I have been to India five times – I think in total I spent almost a year there, so I had the chance to visit quite a few places. My favourites are the Northeast, of which I hope to explore more soon, Rajasthan and the South. And Bombay!

I liked your work Lake City more than Meghalaya because the continuity struck me. What is your personal view?
It’s two different approaches — Lake City, which is a panorama of the city of Udaipur, is a concertina folded book, a silent book, whereas Meghalaya is a travelogue with notes and drawings about the Khasi culture.

Let us talk sex, a subject still a taboo in India. I loved the illustrations titled scissor sisters, threesome and over the rainbow. Have you read Kamasutra? And how did you get inspired? Share your experience.
The illustrations are from my book Minisutra, which is a humorous re-interpretation of the Kamasutra. Originally I created the miniature paintings as a “Kamasutra advent calendar” on Facebook, inspired by the joyful and playful energy and sensuality I found in the precolonial erotic art of India. The book is a fun thing, but I also see it as an antidote to contemporary sexual culture, which — to different degrees in different countries — is full of taboos, objectification and oppression, and which turns one of the most beautiful and fun things that we have into something really ugly.

As an artist, how much liberty do you think you get in India (since you visited a few places here)?
I personally never got into a situation where I felt restricted in my freedom as an artist in India although I am of course aware these exist. For me, India is one of my favourite places to work, and the only restrictions on my work I got so far came in very funny ways, like curious people kept distracting me from my work, but I don’t mind that so much, it’s part of the game. For example once I was drawing buffalos at the Ganges in Varanasi and men kept gathering around me until there were so many of them that in the end I couldn’t see the buffalos anymore.

The Riba-Roja collection is feminist. Would you agree to it or you had something else in mind?
Fillas de la Riba has nothing to do with feminism. It is a project dealing with history, culture and stories of Riba-Roja, a little village in Catalunya, Spain. Obviously I am a feminist, but I really don’t think everything that happens to involve women needs to be labelled “feminist”. Men take up less than half of the world’s population and not everything that is not about men is necessarily “feminist” — it’s just normal.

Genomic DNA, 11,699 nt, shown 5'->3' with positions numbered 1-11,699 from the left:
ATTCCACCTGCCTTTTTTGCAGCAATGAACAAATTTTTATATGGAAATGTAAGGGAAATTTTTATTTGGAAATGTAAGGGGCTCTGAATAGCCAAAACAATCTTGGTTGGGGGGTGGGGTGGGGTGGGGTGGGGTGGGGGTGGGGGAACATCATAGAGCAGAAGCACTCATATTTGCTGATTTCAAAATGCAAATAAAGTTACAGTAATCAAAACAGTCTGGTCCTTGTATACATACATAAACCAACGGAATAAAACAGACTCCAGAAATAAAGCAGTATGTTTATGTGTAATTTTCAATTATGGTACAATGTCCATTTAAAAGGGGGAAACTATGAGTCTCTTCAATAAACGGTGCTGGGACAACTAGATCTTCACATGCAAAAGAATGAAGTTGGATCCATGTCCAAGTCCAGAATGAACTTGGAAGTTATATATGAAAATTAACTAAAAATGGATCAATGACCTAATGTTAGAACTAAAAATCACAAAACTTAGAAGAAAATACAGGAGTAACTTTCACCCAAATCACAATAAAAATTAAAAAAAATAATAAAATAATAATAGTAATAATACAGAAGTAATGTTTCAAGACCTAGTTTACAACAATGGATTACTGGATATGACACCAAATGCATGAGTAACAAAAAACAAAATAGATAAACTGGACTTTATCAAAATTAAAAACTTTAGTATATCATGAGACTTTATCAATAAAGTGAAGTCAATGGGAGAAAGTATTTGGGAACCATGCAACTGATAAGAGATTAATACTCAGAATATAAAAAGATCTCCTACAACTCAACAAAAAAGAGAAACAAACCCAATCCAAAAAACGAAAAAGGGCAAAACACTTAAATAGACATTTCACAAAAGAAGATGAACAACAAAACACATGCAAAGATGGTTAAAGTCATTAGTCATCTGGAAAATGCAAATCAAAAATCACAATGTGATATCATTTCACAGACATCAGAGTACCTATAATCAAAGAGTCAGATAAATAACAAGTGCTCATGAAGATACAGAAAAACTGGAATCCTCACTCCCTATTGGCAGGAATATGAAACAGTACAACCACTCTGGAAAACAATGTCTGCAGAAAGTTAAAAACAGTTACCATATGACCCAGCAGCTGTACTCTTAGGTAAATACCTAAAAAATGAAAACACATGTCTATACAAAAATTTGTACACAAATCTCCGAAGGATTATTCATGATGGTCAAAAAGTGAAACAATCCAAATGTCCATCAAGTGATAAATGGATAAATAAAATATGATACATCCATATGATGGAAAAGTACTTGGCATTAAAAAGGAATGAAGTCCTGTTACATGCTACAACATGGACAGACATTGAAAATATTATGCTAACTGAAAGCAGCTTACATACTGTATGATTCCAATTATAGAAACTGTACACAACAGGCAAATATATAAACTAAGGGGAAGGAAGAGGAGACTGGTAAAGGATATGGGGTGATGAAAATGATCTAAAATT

The project is a network of old doors I painted inspired by stories of the village and its people, most notably Teresa Aguila, the most illustrious resident of the village, whose grandson I met there and who told me her incredible life story.

Coming back to India, the North East of India is inconspicuous in the art world. Did you find that void during your stay in India?
It really depends on what an artist is looking for — I am interested in stories and I believe that you can find interesting stories anywhere, and the most interesting stories you often find in small villages. At the end of the day, at least for me, the experience of a place is largely made by the connections you make with people there. So I didn’t find Meghalaya “void” at all, in the contrary, it’s full of myths and magic. But you have to look for it – Meghalaya obviously is not like Bombay or Udaipur where you just walk through the streets and it all jumps right into your face. I found plenty of inspiration in Meghalaya, but this was also thanks to Jana Bednarova (an artist from Slovakia) and Alakesh Dutta from the Artist’s Point Residency who connected me with so many interesting people and places.

Would you like to be back in India, especially Meghalaya?
I have plans coming back to India this winter, and I also hope to visit Meghalaya and other places in the North East again.

What did you not like about Meghalaya?
I didn’t like the cold and dampness, especially after the sun was gone — we often had dinner wrapped in blankets and spent our evenings sitting around the fire, but then again we were lucky to live next to the Hot Springs of Jakrem.

(As told to Nabamita Mitra)